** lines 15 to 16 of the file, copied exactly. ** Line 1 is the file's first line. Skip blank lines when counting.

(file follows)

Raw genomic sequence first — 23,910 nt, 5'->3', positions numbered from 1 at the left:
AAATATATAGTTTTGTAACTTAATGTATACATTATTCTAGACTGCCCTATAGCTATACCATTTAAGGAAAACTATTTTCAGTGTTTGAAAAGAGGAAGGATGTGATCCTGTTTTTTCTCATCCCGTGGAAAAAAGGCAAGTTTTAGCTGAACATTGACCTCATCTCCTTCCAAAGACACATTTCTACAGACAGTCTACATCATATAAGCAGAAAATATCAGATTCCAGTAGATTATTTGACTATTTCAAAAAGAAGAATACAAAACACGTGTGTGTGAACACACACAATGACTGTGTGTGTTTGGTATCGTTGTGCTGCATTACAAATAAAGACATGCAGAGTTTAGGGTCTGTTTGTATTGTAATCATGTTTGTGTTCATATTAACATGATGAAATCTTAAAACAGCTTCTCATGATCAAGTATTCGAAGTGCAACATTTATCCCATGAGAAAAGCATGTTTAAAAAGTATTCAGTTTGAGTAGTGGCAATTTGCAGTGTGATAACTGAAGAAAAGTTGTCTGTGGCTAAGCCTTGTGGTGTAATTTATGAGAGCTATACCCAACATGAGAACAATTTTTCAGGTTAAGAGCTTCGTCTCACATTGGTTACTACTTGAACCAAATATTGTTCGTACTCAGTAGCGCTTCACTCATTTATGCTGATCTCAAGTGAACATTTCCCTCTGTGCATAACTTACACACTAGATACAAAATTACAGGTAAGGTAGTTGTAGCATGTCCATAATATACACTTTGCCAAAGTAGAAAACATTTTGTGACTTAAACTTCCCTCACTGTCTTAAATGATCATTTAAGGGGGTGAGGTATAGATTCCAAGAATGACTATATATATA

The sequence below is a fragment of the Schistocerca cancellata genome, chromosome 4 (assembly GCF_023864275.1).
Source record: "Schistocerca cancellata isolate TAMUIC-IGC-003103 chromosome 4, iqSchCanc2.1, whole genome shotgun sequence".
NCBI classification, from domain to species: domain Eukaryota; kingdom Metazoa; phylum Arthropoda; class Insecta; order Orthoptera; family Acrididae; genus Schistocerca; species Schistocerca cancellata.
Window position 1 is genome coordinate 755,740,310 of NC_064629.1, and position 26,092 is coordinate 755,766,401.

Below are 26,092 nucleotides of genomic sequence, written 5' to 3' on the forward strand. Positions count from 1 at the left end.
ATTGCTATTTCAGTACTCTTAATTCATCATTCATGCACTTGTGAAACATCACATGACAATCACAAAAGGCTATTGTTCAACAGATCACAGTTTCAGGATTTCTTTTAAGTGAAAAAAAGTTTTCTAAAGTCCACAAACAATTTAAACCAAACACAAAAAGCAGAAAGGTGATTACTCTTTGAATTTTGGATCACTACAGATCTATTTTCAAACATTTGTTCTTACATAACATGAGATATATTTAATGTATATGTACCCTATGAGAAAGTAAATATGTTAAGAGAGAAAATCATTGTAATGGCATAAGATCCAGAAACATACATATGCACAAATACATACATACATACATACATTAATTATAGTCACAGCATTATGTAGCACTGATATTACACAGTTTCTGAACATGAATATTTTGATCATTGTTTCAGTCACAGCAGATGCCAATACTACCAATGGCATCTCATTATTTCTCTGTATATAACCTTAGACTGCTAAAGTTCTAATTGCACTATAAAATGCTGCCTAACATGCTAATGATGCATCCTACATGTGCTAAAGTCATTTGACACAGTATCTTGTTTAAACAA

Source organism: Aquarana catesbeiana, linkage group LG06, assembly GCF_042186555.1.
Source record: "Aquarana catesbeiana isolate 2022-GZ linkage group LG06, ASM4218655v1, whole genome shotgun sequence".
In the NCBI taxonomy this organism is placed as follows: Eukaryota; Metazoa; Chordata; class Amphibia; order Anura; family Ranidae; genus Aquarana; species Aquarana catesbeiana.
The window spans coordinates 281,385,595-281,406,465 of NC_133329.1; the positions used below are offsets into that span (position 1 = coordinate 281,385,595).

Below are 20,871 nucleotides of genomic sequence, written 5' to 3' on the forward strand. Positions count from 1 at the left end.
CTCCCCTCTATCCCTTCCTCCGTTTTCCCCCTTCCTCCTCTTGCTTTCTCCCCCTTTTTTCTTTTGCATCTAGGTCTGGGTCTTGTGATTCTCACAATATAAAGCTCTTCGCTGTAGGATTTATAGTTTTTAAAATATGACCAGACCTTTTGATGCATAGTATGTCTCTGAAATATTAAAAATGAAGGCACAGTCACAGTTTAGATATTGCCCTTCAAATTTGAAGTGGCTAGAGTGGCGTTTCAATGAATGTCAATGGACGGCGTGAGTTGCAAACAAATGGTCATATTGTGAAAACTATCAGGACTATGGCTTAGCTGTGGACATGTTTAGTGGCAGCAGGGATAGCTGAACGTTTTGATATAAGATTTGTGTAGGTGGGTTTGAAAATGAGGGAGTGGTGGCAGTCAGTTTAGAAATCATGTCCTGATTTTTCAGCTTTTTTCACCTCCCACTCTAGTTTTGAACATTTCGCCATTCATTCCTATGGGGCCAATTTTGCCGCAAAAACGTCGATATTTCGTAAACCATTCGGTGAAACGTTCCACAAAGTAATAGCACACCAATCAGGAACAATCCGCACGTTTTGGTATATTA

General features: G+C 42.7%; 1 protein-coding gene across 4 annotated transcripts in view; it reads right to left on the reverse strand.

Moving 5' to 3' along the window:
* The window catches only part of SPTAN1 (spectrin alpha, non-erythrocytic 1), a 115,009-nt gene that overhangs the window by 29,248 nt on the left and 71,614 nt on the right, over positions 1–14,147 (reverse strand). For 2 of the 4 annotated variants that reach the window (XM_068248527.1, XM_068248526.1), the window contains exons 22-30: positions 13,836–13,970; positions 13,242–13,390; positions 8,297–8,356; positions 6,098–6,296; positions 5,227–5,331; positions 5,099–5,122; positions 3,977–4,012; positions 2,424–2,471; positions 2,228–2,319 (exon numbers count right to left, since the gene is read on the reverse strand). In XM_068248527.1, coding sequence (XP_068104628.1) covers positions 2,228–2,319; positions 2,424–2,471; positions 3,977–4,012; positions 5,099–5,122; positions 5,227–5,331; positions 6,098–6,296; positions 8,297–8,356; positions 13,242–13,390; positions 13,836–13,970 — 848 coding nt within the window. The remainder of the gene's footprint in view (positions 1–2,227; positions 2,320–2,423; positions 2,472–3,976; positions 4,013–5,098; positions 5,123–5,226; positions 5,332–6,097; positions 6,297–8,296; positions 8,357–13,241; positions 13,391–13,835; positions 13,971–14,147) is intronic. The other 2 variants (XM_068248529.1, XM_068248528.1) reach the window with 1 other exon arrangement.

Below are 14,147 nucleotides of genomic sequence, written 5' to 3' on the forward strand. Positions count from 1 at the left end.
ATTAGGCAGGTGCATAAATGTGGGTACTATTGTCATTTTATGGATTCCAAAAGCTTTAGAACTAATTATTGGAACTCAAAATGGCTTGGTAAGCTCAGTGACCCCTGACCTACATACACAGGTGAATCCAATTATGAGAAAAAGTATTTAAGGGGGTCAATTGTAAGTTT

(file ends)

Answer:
General features: G+C 42.7%; 1 protein-coding gene across 4 annotated transcripts in view; it reads right to left on the reverse strand.

Moving 5' to 3' along the window: